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Thomas Schneider

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Product manager, material handling and robot vision, Fanuc Europe

How did you come to be part of the machine vision industry?

Before I came to Fanuc, I was employed as a project manager and programmer for various mechanical engineering companies. As part of this work while integrating different components with very diverse requirements in systems, I also had exposure to machine vision and robotics. The opportunities that arise through the combination of robots and vision immediately fascinated me. The extremely wide field of application for robot vision was evident and inspired me to work on this technology. I joined Fanuc in 2003 as a technical support engineer for its vision products. At this time Fanuc Europe had sold only a few robot vision systems a year, and my responsibilities were customer care, evaluation, and further development. The close contact with Fanuc’s application engineers and end users meant that the company’s iRVision product was constantly being updated and improved.

Currently Fanuc sells more than 2,500 robot-based vision systems worldwide a year. The current Fanuc machine vision system is called iRVision and covers all mandatory functions for robot guidance (2D, 3D, 3D Laser, and 3D-Map). The in-house hardware developments of embedded sensors make it possible to provide hardware components for a fully robot-integrated vision system.

As a Japanese company, what role does Japan have in the development of machine vision?

Traditionally, Japanese companies are among the absolute top manufacturers of image processing components. This applies to machine vision solutions as well as their related components. The competitive pressure – including from European companies – and the need to manufacture at low cost, create a fast-paced development environment. Japan’s industry and universities are dealing well with this challenge and the enormous development capacity is clearly reflected by the number and placement of Japanese manufacturers in the lead ranking of machine vision. Fanuc uses this constant innovation in order to integrate new technologies into its robots.

What do you see as the major growth sectors?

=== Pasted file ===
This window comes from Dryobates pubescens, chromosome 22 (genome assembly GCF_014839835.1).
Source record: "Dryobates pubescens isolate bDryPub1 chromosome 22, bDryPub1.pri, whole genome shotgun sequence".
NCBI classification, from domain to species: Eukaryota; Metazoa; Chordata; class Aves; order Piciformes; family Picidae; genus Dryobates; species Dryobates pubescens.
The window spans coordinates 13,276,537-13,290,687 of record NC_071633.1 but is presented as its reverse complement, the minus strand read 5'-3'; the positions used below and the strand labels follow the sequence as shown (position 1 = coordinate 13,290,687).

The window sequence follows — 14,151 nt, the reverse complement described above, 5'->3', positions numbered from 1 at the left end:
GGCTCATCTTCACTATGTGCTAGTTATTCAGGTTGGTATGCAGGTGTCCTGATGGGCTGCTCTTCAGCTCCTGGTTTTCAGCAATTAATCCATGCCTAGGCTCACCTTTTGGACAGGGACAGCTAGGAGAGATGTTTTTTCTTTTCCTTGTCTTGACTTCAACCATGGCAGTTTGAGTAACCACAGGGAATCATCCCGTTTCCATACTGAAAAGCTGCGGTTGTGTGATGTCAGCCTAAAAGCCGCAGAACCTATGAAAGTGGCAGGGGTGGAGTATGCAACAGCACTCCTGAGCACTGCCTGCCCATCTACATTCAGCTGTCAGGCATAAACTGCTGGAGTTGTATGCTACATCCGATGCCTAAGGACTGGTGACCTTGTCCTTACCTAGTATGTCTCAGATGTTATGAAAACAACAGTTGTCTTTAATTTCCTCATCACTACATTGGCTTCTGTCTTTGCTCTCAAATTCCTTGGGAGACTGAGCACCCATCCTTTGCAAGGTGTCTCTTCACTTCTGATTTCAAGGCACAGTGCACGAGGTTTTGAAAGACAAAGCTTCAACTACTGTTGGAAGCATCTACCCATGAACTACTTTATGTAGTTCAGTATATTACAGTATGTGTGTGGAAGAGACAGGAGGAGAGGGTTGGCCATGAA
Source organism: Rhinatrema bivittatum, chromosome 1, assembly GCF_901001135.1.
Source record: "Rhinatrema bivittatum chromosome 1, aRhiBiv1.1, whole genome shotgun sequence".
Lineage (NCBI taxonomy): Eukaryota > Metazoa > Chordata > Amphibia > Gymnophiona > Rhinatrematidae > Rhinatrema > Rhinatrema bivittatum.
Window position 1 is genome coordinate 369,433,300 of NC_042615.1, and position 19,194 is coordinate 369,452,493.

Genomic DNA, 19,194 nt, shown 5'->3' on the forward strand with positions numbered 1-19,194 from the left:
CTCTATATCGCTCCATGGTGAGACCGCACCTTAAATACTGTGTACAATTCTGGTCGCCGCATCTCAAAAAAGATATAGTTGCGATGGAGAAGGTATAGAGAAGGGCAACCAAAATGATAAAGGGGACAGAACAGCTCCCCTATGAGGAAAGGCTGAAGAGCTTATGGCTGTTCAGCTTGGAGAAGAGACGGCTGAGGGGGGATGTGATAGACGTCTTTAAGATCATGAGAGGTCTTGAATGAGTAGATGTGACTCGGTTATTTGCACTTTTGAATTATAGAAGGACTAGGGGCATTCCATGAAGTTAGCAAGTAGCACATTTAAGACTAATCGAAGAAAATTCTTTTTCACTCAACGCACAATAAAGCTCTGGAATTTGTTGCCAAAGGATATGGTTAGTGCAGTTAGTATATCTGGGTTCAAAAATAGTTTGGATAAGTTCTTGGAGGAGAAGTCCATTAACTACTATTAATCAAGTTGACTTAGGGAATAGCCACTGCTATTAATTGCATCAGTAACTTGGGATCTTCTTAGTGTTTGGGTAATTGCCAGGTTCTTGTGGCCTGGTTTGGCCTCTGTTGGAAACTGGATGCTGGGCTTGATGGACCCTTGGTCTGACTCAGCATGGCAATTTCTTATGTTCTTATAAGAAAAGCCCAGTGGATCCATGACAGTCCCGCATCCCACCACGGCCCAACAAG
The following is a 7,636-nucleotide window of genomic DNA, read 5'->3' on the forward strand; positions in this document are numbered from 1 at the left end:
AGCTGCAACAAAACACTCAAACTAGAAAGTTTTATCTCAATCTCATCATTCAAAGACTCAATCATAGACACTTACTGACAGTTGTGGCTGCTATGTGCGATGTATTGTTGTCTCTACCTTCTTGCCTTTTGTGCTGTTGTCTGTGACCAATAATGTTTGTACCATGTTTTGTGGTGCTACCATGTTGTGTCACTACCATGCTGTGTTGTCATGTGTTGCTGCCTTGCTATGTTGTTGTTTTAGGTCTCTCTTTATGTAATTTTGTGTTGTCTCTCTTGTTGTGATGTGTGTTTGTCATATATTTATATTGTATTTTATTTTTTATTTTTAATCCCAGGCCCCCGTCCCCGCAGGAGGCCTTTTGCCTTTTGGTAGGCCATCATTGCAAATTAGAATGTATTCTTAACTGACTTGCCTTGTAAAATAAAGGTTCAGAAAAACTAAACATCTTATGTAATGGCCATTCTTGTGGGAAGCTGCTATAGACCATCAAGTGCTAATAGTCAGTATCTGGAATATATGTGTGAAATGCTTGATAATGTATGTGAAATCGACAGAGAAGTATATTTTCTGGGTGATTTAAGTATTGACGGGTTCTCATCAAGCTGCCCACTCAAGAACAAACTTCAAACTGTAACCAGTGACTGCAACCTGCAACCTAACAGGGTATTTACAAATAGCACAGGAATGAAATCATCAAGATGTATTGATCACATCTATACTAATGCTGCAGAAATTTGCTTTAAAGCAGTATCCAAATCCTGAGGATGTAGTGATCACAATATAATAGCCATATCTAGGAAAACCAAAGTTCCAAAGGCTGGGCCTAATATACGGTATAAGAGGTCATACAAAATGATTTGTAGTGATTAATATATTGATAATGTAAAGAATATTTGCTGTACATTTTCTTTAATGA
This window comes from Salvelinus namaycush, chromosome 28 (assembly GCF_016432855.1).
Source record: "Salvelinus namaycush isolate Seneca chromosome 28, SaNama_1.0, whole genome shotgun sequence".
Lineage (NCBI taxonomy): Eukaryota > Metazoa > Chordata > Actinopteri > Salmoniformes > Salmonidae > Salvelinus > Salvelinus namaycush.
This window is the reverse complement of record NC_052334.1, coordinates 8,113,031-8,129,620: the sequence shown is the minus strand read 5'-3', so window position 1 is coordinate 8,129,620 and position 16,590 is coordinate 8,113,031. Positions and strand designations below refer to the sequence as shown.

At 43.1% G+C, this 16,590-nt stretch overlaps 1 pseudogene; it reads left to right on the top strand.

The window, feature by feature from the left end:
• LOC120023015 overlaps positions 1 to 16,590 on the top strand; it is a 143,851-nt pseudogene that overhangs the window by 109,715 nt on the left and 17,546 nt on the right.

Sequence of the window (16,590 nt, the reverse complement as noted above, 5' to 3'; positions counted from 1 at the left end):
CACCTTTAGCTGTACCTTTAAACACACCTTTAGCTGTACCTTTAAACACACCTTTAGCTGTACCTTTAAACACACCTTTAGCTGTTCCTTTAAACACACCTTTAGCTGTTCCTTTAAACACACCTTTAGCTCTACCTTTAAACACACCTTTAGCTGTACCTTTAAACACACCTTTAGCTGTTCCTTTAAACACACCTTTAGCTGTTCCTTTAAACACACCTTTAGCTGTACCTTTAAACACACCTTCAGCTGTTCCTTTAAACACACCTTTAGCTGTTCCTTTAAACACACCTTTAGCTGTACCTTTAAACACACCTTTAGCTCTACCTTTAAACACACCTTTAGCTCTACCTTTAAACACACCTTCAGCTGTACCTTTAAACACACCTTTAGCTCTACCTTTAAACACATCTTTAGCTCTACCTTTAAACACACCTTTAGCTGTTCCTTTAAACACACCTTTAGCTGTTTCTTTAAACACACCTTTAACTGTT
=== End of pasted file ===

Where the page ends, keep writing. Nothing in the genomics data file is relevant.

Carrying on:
There is a wide range of markets, but growth will still come from vision exploiting current opportunities and markets better. Penetration of machine vision into most markets is still far from exhausted, apart from automotive and tier one suppliers. A relatively large proportion of automation, especially in robotics, still does not integrate vision. Even though machine vision is now a standard tool for specialists, it still seems like science fiction to many end users. One reason might be related to the fact that the supposed complexity of these systems keeps many customers away from using the technology.

An emerging market for machine vision might be the recycling industry. Shortage of raw materials mean there is a need for a better waste management. Machine vision could potentially be applied for automated sorting based on specific requirements.

What are the important technological challenges facing the industry?

The biggest challenge for real production integration lies in the simplification of robot vision – its setup, use and tuning – regardless of the user’s experience or skills. Ease-of-use not only increases acceptance by the end customer; it also reduces the requirements of the end users in terms of the knowledge needed to run the system. An increase in sales can be achieved by simplifying operation, service and maintenance. Also, this challenge could be solved by developing autodidact machine vision systems that automatically optimise the setup process (AI). 

In addition, more intelligent sensors achieving faster processing are required for time-critical applications, such as for robots working on high-speed conveyors. Machine vision could also improve the safety of robots; for example, there is potential for the technology to be used in human-robot interaction in the future.

What will be the most significant commercial change in the industry in the coming years?

Product individualisation requires an increasingly flexible production process that can cater for batch sizes of one, while keeping costs the same or even lowering them. This requires flexible and quick adaptation of automated systems. In addition, a permanent connection to the ‘cloud’ could also be necessary to make data available immediately or to share this data with other production systems. Industrial production will be influenced strongly by cross-linking production units on one factory level and far beyond through the internet. This will have an impact on the digitisation of production, such as through programmes like the Industrial Value Chain Initiative in Japan, Industrie 4.0 in Germany, and the Industrial Internet Consortium in the USA. 

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